Thomas Alva Edison was one of the most prolific and influential inventors in American history. Eight decades after his death, he still holds the record for United States patents--1,093. But one thing the "Wizard of Menlo Park" never did was earn a patent on a piece of fruit. The Ruby Red was the first grapefruit to be granted a U.S. patent (1929). What made it so special? To answer that question, we must review its short and interesting history.
The grapefruit was first documented on the island of Barbados in 1750. But the subtropical citrus fruit almost certainly came from Jamaica. We know this because the grapefruit is a hybrid fruit, a cross between a Jamaican orange and an Indonesian pomelo, neither of which grew in Barbados at the time. Decades after they were first reported, botanists visited the island and named them
grapefruit because of the way they grew in clusters, like grapes.
The exotic island fruit was brought to Florida in 1823 by Spanish explorers. But Florida already has its fair share of citrus crops, the most popular of which was the orange. Oranges had been growing in the Sunshine State since the early 16th century. By the time the grapefruit arrived, orchard owners were finally starting to ship and sell them to out of state. The burgeoning orange industry would make Florida world famous for citrus, but the grapefruit was left out in the cold.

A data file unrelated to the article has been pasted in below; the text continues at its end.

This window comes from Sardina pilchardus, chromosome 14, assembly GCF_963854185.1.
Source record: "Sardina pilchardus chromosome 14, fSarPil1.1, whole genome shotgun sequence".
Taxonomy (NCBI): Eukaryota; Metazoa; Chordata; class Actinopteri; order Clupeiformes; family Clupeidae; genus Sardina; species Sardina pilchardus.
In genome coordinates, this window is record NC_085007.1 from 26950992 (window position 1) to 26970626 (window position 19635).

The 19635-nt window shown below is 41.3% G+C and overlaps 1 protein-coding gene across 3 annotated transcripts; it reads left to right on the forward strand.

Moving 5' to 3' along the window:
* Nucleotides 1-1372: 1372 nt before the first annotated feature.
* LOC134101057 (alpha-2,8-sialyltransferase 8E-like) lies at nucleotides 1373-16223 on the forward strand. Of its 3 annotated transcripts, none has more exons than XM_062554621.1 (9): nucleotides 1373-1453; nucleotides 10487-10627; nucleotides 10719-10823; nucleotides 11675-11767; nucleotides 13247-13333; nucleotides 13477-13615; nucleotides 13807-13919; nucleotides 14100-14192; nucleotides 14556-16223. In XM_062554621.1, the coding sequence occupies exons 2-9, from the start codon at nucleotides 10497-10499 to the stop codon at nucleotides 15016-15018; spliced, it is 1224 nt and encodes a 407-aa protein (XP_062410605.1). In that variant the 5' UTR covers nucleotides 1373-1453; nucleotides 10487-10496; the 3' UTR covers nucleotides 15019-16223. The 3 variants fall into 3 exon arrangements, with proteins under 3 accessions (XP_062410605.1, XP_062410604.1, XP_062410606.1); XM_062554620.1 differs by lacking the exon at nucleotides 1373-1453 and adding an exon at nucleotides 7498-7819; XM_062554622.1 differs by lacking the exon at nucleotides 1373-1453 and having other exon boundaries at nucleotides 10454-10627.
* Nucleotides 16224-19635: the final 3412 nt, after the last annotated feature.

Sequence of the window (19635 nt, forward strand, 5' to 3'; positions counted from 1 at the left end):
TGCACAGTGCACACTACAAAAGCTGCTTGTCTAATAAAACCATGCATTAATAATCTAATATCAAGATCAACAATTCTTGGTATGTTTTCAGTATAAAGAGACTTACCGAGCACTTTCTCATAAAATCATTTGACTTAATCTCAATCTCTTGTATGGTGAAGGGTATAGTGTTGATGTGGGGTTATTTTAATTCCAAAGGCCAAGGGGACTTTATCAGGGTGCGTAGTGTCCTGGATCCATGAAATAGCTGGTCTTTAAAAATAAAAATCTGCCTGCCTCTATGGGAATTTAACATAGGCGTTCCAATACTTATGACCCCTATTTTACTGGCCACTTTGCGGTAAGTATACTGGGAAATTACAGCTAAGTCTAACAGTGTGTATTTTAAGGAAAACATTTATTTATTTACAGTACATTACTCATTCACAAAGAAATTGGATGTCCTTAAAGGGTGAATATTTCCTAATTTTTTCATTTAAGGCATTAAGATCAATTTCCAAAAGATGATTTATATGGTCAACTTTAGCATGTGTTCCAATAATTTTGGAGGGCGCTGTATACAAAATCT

Though some fruit lovers considered the grapefruit a delicacy, most were turned off by its sour taste and by the fact that it could not be consumed without utensils. Florida farmers continued to plant grapefruit for it admirers, but never in great quantities. It was considered by many to be a novelty fruit, an exotic food that most people would try once and only once.
When the grapefruit came to Texas in the 19th century, many farmers were interested in the citrus trade. They had followed the rise of the Florida orange industry with envy and wonder, and had thought, "Why not here?" Though they had less available acreage for citrus farming, the growing conditions in South Texas were more or less perfect. The fertile soil and subtropical climate would eventually give birth to an enormous citrus industry. But it would take over
four decades of struggle and failure.
The grapefruit once again received a chilly reception from local fruit lovers. That was until a new variety of the fruit was discovered in a grapefruit orchard in South Texas. This mutation had red flesh instead of pink or white, and it was far sweeter than it forebears. Farmers called the fruit the Ruby Red and began selling it commercially in 1929. The grapefruit soon became a popular breakfast fruit, and the rest, as they say, is history.